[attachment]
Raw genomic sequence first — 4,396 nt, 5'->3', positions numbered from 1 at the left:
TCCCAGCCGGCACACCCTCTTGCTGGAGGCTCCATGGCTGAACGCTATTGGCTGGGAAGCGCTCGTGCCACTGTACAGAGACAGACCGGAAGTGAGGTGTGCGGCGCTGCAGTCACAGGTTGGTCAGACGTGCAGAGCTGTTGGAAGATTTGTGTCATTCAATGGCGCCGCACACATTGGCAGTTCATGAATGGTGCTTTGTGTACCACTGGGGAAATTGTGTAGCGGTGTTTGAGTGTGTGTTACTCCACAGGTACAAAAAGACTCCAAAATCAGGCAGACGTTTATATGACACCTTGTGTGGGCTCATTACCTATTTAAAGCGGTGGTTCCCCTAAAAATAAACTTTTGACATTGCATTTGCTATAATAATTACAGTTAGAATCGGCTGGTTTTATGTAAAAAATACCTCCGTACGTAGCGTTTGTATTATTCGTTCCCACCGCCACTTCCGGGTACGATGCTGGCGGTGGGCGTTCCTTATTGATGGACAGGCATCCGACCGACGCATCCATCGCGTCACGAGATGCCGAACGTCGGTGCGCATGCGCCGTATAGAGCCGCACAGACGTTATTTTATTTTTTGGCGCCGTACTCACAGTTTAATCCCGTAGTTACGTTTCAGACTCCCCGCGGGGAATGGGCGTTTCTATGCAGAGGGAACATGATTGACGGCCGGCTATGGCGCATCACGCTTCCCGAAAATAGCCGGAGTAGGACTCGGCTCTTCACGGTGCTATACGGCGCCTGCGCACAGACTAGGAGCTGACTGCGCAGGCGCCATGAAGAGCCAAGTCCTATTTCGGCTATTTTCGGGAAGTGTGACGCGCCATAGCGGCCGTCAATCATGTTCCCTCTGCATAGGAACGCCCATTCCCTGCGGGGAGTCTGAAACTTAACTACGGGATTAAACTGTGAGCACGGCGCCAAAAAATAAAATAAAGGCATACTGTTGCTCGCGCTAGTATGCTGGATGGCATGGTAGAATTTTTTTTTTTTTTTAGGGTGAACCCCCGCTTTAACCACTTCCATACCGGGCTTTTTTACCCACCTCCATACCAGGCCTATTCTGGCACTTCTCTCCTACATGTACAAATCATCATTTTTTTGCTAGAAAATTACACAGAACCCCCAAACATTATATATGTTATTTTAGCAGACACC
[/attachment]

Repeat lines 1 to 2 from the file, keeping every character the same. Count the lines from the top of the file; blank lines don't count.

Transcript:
Raw genomic sequence first — 4,396 nt, 5'->3', positions numbered from 1 at the left:
TCCCAGCCGGCACACCCTCTTGCTGGAGGCTCCATGGCTGAACGCTATTGGCTGGGAAGCGCTCGTGCCACTGTACAGAGACAGACCGGAAGTGAGGTGTGCGGCGCTGCAGTCACAGGTTGGTCAGACGTGCAGAGCTGTTGGAAGATTTGTGTCATTCAATGGCGCCGCACACATTGGCAGTTCATGAATGGTGCTTTGTGTACCACTGGGGAAATTGTGTAGCGGTGTTTGAGTGTGTGTTACTCCACAGGTACAAAAAGACTCCAAAATCAGGCAGACGTTTATATGACACCTTGTGTGGGCTCATTACCTATTTAAAGCGGTGGTTCCCCTAAAAATAAACTTTTGACATTGCATTTGCTATAATAATTACAGTTAGAATCGGCTGGTTTTATGTAAAAAATACCTCCGTACGTAGCGTTTGTATTATTCGTTCCCACCGCCACTTCCGGGTACGATGCTGGCGGTGGGCGTTCCTTATTGATGGACAGGCATCCGACCGACGCATCCATCGCGTCACGAGATGCCGAACGTCGGTGCGCATGCGCCGTATAGAGCCGCACAGACGTTATTTTATTTTTTGGCGCCGTACTCACAGTTTAATCCCGTAGTTACGTTTCAGACTCCCCGCGGGGAATGGGCGTTTCTATGCAGAGGGAACATGATTGACGGCCGGCTATGGCGCATCACGCTTCCCGAAAATAGCCGGAGTAGGACTCGGCTCTTCACGGTGCTATACGGCGCCTGCGCACAGACTAGGAGCTGACTGCGCAGGCGCCATGAAGAGCCAAGTCCTATTTCGGCTATTTTCGGGAAGTGTGACGCGCCATAGCGGCCGTCAATCATGTTCCCTCTGCATAGGAACGCCCATTCCCTGCGGGGAGTCTGAAACTTAACTACGGGATTAAACTGTGAGCACGGCGCCAAAAAATAAAATAAAGGCATACTGTTGCTCGCGCTAGTATGCTGGATGGCATGGTAGAATTTTTTTTTTTTTTTAGGGTGAACCCCCGCTTTAACCACTTCCATACCGGGCTTTTTTACCCACCTCCATACCAGGCCTATTCTGGCACTTCTCTCCTACATGTACAAATCATCATTTTTTTGCTAGAAAATTACACAGAACCCCCAAACATTATATATGTTATTTTAGCAGACACC